Once again the Gotham Gazette does a great service by focusing some attention on the problems of food access in low income areas of the city. As authors Josh Brustein and Gail Robinson point out there is a correlation between the high rates of obesity heart disease and diabetes in New York and the relative lack of good food options in some neighborhoods.. As they say, "These problems are particularly severe in low-income neighborhoods. The disparity of access to affordable, healthy food between New York's wealthy and poor neighborhoods is regularly cited as a factor..."
But how much of a factor is not something that anyone really has gotten a handle on. Part of the reason for this is the lack of a real good understanding of the supermarket industry in the city. Some of this stems from a continuation of the arguments that were made in the mid-nineties over the building of a Pathmark supermarket in East Harlem and Mayor Guiliani's mega store proposal.
According to the proponents of these two initiatives there were two unassailable truths: (1) low income neighborhoods had no real good quality supermarkets; and (2) the markets that they did have made "the poor pay more for less." Of course, this was the so-called study that was done by Mark Green's Department of Consumer Affairs that glossed over two even more salient facts: (1) prices of groceries in low income areas were lower than in the higher rent districts of wealthy Manhattan; and (2) there had been a veritable explosion of new supermarket expansion in many poorer neighborhoods of the city, an event that went unexamined in the face of all the hyperbolic victimology from some food advocates.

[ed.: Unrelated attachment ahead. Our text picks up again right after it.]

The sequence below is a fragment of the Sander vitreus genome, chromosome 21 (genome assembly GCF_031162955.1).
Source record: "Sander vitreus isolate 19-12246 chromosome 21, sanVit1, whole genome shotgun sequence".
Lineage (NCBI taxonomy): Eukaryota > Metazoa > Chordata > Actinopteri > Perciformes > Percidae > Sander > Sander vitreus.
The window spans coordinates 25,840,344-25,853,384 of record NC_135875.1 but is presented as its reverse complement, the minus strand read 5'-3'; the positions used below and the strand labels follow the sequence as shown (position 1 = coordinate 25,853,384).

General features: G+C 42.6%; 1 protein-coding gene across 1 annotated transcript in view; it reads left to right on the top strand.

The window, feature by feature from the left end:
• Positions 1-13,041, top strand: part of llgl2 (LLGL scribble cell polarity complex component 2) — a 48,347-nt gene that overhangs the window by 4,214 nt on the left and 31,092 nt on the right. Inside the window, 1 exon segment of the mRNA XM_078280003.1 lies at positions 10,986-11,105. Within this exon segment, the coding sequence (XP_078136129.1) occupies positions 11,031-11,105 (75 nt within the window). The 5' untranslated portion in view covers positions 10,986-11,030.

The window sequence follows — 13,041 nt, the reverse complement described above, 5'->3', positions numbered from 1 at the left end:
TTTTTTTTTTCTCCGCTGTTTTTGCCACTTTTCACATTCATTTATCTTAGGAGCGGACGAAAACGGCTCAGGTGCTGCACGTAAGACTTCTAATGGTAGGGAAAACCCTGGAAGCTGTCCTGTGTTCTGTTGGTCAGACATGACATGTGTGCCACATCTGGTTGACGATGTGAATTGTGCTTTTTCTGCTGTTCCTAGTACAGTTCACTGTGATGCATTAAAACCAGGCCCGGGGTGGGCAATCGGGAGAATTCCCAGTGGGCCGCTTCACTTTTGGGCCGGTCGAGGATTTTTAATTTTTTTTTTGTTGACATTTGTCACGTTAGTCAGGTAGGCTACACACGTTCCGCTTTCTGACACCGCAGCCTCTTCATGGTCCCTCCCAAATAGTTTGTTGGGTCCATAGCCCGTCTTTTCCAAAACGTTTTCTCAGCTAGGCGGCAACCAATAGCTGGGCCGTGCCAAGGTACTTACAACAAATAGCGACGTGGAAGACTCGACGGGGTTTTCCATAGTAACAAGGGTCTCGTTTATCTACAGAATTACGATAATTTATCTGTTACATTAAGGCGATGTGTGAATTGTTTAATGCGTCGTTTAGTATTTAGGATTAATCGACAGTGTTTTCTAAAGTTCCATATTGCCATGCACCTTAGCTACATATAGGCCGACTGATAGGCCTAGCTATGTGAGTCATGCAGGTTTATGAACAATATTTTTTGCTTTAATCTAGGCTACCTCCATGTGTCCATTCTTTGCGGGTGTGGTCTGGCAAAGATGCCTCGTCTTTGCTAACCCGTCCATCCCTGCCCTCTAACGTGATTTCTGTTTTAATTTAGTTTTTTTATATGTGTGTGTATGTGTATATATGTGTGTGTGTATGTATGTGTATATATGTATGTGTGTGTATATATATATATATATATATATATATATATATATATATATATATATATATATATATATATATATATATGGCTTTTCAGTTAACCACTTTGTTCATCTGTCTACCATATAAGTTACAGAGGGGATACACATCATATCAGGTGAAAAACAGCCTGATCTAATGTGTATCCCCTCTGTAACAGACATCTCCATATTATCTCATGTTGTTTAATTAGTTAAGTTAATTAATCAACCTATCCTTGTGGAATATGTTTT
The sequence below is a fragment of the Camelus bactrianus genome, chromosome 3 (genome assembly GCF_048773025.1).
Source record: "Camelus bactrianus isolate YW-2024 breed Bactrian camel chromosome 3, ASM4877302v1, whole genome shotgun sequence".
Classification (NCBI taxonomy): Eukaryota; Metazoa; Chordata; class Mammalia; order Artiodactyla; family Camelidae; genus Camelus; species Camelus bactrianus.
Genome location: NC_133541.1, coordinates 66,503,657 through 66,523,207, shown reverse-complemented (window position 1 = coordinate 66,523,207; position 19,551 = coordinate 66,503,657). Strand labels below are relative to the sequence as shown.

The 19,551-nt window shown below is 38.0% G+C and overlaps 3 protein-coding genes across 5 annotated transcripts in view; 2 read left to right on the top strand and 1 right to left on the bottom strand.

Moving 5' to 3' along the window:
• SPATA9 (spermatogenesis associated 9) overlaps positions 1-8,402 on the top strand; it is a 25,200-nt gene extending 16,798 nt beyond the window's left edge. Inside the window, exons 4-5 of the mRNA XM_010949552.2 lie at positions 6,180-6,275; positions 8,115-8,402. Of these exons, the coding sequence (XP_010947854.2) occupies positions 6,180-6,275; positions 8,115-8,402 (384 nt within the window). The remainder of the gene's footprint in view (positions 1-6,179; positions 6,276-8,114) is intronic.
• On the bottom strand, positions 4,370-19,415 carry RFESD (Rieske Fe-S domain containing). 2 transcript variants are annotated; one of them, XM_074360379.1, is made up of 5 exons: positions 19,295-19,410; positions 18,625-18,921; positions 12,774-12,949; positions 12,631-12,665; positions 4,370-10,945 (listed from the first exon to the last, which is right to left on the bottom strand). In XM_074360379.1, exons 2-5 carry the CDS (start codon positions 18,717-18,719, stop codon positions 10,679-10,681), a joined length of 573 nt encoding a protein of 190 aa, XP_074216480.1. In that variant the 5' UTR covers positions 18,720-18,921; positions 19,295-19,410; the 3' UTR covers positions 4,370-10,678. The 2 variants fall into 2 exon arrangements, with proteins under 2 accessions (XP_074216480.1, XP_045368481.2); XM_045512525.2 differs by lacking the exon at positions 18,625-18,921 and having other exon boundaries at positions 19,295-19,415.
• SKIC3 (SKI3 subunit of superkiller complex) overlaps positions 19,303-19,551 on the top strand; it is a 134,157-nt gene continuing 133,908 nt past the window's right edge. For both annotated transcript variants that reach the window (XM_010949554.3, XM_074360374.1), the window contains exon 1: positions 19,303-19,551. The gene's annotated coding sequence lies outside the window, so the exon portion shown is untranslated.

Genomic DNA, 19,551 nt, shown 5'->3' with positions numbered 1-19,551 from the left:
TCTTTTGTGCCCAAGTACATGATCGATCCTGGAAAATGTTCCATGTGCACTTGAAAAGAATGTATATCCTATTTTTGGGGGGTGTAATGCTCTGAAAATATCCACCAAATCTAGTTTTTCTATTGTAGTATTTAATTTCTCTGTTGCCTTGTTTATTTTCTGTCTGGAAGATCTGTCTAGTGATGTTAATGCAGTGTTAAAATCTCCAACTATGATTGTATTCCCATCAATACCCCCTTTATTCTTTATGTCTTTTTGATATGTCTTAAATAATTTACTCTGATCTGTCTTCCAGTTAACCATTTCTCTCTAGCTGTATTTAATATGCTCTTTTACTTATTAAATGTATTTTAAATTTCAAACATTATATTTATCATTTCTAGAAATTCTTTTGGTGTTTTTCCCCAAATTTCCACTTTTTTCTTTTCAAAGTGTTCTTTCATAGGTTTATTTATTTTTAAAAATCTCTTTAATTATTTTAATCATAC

This mindset yields the following comment from Dr. Frieden, "It is not possible easily to get a healthy diet in many of the poorest neighborhoods of New York City." This is simply not true. As the Gazette story points out, bodegas are unlikely to carry fresh produce or things like low-fat milk but, "...almost every supermarket carries apples, oranges and bananas...supermarkets are also three times more likely to carry reduced fat milk." The story than goes on to say something that is so completely false that we'd have to question the entire underlying premise of the piece if we didn't know the underlying facts better.
Citing a study done by JC Dwyer the Gazette says, "Food stores generally lose money by carrying fresh fruit and vegetables, but supermarkets carry such products to attract customers." This is flatly untrue. Fresh produce is not a loss leader but a profit center. The problem lies with the demand side of the equation; people in low income areas are not buying the produce with the same degree of frequency that they are in wealthier areas. Supermarkets in the ghettos would love to reverse this trend and it would make a great deal of sense to develop a public-private partnership in this regard to encourage healthier buying patterns.
All of which doesn't mean that there is more that can be done to insure that greater access is made available. We continue to emphasize the need to incentivize further supermarket development in certain areas of the city that could use more stores and encourage advocates to work with the industry to accomplish this task.